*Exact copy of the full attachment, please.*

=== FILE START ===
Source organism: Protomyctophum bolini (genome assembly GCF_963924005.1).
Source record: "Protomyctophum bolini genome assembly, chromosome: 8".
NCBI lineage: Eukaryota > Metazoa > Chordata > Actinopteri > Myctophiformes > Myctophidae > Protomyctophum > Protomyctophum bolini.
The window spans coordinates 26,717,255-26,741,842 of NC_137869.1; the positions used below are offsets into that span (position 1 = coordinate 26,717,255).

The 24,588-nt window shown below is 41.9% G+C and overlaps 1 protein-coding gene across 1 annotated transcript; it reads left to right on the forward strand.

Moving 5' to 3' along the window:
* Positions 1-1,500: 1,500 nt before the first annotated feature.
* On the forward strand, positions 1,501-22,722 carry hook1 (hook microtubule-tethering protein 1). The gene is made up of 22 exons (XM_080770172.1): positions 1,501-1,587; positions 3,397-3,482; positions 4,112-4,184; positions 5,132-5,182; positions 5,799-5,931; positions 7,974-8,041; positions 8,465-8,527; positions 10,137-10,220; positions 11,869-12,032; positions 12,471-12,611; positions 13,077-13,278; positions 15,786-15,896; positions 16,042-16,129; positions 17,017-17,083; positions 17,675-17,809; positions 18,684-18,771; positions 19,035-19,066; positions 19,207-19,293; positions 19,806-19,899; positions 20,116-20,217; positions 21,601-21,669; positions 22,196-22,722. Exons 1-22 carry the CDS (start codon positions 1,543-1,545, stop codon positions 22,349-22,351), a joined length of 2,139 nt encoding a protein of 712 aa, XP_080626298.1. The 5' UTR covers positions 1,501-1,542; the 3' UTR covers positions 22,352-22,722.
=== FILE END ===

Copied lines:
Source organism: Protomyctophum bolini (genome assembly GCF_963924005.1).
Source record: "Protomyctophum bolini genome assembly, chromosome: 8".
NCBI lineage: Eukaryota > Metazoa > Chordata > Actinopteri > Myctophiformes > Myctophidae > Protomyctophum > Protomyctophum bolini.
The window spans coordinates 26,717,255-26,741,842 of NC_137869.1; the positions used below are offsets into that span (position 1 = coordinate 26,717,255).

The 24,588-nt window shown below is 41.9% G+C and overlaps 1 protein-coding gene across 1 annotated transcript; it reads left to right on the forward strand.

Moving 5' to 3' along the window:
* Positions 1-1,500: 1,500 nt before the first annotated feature.
* On the forward strand, positions 1,501-22,722 carry hook1 (hook microtubule-tethering protein 1). The gene is made up of 22 exons (XM_080770172.1): positions 1,501-1,587; positions 3,397-3,482; positions 4,112-4,184; positions 5,132-5,182; positions 5,799-5,931; positions 7,974-8,041; positions 8,465-8,527; positions 10,137-10,220; positions 11,869-12,032; positions 12,471-12,611; positions 13,077-13,278; positions 15,786-15,896; positions 16,042-16,129; positions 17,017-17,083; positions 17,675-17,809; positions 18,684-18,771; positions 19,035-19,066; positions 19,207-19,293; positions 19,806-19,899; positions 20,116-20,217; positions 21,601-21,669; positions 22,196-22,722. Exons 1-22 carry the CDS (start codon positions 1,543-1,545, stop codon positions 22,349-22,351), a joined length of 2,139 nt encoding a protein of 712 aa, XP_080626298.1. The 5' UTR covers positions 1,501-1,542; the 3' UTR covers positions 22,352-22,722.